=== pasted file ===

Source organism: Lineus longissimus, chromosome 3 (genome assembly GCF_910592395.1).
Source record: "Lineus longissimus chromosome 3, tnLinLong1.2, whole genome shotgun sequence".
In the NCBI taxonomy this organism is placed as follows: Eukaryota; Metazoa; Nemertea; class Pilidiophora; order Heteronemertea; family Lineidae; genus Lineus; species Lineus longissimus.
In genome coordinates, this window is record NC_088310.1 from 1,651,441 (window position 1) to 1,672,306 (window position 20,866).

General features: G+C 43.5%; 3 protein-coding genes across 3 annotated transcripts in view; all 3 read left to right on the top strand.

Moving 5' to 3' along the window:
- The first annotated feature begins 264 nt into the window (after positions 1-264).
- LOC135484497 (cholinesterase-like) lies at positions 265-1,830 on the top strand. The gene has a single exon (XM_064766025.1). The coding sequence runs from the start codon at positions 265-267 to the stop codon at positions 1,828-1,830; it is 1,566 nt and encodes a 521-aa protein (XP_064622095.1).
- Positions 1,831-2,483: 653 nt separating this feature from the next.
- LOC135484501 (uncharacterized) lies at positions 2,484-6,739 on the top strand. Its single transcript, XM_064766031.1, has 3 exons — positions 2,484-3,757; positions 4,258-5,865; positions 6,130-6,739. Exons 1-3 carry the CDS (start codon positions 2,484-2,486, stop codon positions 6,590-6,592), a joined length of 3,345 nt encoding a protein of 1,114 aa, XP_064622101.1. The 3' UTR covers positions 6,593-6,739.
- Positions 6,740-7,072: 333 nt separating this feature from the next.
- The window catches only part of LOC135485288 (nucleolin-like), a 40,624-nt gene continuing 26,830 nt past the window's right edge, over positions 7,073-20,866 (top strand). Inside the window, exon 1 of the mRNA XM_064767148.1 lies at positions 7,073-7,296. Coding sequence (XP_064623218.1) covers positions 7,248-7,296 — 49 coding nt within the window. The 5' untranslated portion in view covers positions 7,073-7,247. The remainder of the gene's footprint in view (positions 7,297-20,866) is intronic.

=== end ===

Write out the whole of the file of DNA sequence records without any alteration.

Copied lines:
Source organism: Lineus longissimus, chromosome 3 (genome assembly GCF_910592395.1).
Source record: "Lineus longissimus chromosome 3, tnLinLong1.2, whole genome shotgun sequence".
In the NCBI taxonomy this organism is placed as follows: Eukaryota; Metazoa; Nemertea; class Pilidiophora; order Heteronemertea; family Lineidae; genus Lineus; species Lineus longissimus.
In genome coordinates, this window is record NC_088310.1 from 1,651,441 (window position 1) to 1,672,306 (window position 20,866).

General features: G+C 43.5%; 3 protein-coding genes across 3 annotated transcripts in view; all 3 read left to right on the top strand.

Moving 5' to 3' along the window:
- The first annotated feature begins 264 nt into the window (after positions 1-264).
- LOC135484497 (cholinesterase-like) lies at positions 265-1,830 on the top strand. The gene has a single exon (XM_064766025.1). The coding sequence runs from the start codon at positions 265-267 to the stop codon at positions 1,828-1,830; it is 1,566 nt and encodes a 521-aa protein (XP_064622095.1).
- Positions 1,831-2,483: 653 nt separating this feature from the next.
- LOC135484501 (uncharacterized) lies at positions 2,484-6,739 on the top strand. Its single transcript, XM_064766031.1, has 3 exons — positions 2,484-3,757; positions 4,258-5,865; positions 6,130-6,739. Exons 1-3 carry the CDS (start codon positions 2,484-2,486, stop codon positions 6,590-6,592), a joined length of 3,345 nt encoding a protein of 1,114 aa, XP_064622101.1. The 3' UTR covers positions 6,593-6,739.
- Positions 6,740-7,072: 333 nt separating this feature from the next.
- The window catches only part of LOC135485288 (nucleolin-like), a 40,624-nt gene continuing 26,830 nt past the window's right edge, over positions 7,073-20,866 (top strand). Inside the window, exon 1 of the mRNA XM_064767148.1 lies at positions 7,073-7,296. Coding sequence (XP_064623218.1) covers positions 7,248-7,296 — 49 coding nt within the window. The 5' untranslated portion in view covers positions 7,073-7,247. The remainder of the gene's footprint in view (positions 7,297-20,866) is intronic.